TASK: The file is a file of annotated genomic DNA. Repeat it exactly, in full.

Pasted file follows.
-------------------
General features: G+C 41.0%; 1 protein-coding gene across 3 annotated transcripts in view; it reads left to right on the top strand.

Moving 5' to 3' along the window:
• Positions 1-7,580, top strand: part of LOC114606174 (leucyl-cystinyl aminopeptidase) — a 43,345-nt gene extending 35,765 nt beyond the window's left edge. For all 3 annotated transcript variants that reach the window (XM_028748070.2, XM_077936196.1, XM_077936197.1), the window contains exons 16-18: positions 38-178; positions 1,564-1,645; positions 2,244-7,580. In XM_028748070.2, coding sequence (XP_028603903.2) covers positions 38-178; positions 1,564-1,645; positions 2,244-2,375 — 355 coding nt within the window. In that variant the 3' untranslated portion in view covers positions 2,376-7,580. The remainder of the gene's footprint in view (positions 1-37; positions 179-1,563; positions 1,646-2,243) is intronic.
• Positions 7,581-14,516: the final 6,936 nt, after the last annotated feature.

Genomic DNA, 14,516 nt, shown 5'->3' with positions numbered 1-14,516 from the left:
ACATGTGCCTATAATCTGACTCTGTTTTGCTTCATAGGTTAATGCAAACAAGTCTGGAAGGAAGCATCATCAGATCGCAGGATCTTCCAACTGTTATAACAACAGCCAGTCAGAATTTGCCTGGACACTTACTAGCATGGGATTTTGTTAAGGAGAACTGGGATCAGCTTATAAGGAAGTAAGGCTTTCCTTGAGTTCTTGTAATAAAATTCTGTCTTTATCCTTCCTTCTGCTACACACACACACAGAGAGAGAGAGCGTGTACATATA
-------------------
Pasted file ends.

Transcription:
General features: G+C 41.0%; 1 protein-coding gene across 3 annotated transcripts in view; it reads left to right on the top strand.

Moving 5' to 3' along the window:
• Positions 1-7,580, top strand: part of LOC114606174 (leucyl-cystinyl aminopeptidase) — a 43,345-nt gene extending 35,765 nt beyond the window's left edge. For all 3 annotated transcript variants that reach the window (XM_028748070.2, XM_077936196.1, XM_077936197.1), the window contains exons 16-18: positions 38-178; positions 1,564-1,645; positions 2,244-7,580. In XM_028748070.2, coding sequence (XP_028603903.2) covers positions 38-178; positions 1,564-1,645; positions 2,244-2,375 — 355 coding nt within the window. In that variant the 3' untranslated portion in view covers positions 2,376-7,580. The remainder of the gene's footprint in view (positions 1-37; positions 179-1,563; positions 1,646-2,243) is intronic.
• Positions 7,581-14,516: the final 6,936 nt, after the last annotated feature.

Genomic DNA, 14,516 nt, shown 5'->3' with positions numbered 1-14,516 from the left:
ACATGTGCCTATAATCTGACTCTGTTTTGCTTCATAGGTTAATGCAAACAAGTCTGGAAGGAAGCATCATCAGATCGCAGGATCTTCCAACTGTTATAACAACAGCCAGTCAGAATTTGCCTGGACACTTACTAGCATGGGATTTTGTTAAGGAGAACTGGGATCAGCTTATAAGGAAGTAAGGCTTTCCTTGAGTTCTTGTAATAAAATTCTGTCTTTATCCTTCCTTCTGCTACACACACACACAGAGAGAGAGAGCGTGTACATATA